The former US diplomat who chaired Northern Ireland peace talks has urged political leaders to act where consensus exists.
Negotiations on contentious issues like parades, the flying of flags and dealing with the region's troubled past broke up on New Years Eve.
Dr Haass took to Twitter to exhort the parties to "act where consensus" exists.
The former US Government envoy to Northern Ireland between 2001 and 2003 has suggested significant progress was made during marathon talks, particularly in the area of dealing with the past.
Fierce violence blighted a minority of parades last summer's loyal order marching season following a decision to restrict the route of a procession past nationalist Ardoyne in North Belfast.
Earlier in the year loyalists fought sporadic battles with police after blockading roads in protest at a decision to reduce the number of days the Union flag flies from Belfast city hall.
An upsurge in attacks by dissident republicans opposed to the peace process and disputes over whether the perpetrators of troubles atrocities should be prosecuted or given immunity in exchange for information has provided an at-times stormy backdrop since Dr Haass and vice-chair Dr Meghan O'Sullivan, with experience in rebuilding Iraq after the last war, were enlisted in July.
Mr Robinson and Sinn Fein Deputy First Minister Martin McGuinness commissioned the experienced pair to oversee negotiations which were intended to produce agreed recommendations for the Executive to act on.
They put the final document on the website of their joint office so people could assess the plans for themselves.
While Dr Haass did not meet his end-of-year deadline to achieve consensus on the long running disputes, his draft agreement could yet form the basis for a deal.
The two nationalist parties - Sinn Fein and the Social Democratic and Labour Party (SDLP) - have signalled a willingness to back his proposals.
The DUP and Ulster Unionists have acknowledged progress has been made and have pledged to take the document back for consultation with their respective party executives, but expressed major concerns about details of the paper as it stands.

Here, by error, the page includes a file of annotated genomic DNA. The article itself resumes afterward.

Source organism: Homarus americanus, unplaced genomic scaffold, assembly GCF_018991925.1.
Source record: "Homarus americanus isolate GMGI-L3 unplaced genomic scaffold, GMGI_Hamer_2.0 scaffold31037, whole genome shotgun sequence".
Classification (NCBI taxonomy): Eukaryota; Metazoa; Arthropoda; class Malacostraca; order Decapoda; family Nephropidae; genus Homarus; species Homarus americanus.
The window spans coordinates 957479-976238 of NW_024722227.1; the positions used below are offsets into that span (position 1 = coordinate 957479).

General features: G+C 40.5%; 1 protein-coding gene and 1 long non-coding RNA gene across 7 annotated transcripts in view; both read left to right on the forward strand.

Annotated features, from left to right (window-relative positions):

The cross-community Alliance Party said it would endorse the document's proposals on the past, but rejected the suggested resolutions on flags and parades in their current form.
The parties are now set to establish a Stormont working group to try and finally reach an accommodation this year.
But without the direction of such an experienced independent chair and with elections looming in May, some fear the window of opportunity may have passed.
Mr Adams said a meeting of his party's ruling executive was planned for January 11.
"Sinn Fein has stretched ourselves in these negotiations and we are up for this challenge. The other parties should not fudge their response. They should be clear," he said.
"Failure to reach agreement on these crucial issues will constantly bedevil the political process and make it difficult to reach agreements on social and economic issues that are essential for improving the quality of life for everyone.
"I would urge all citizens interested in building the peace to take the time to read the Haass proposals."
The UUP called a meeting of its executive body for Monday.
Leader Mike Nesbitt said members would reach a decision on the way forward.
"However, this was an initiative from Peter Robinson and Martin McGuinness, and it falls to them to outline how they see this process moving forward," he said.
"The Haass talks were a critical element of their community relations policy, Together: Building a United Community.
"Another failure to create a truly shared future, rather than the current shared out future, cannot be tolerated."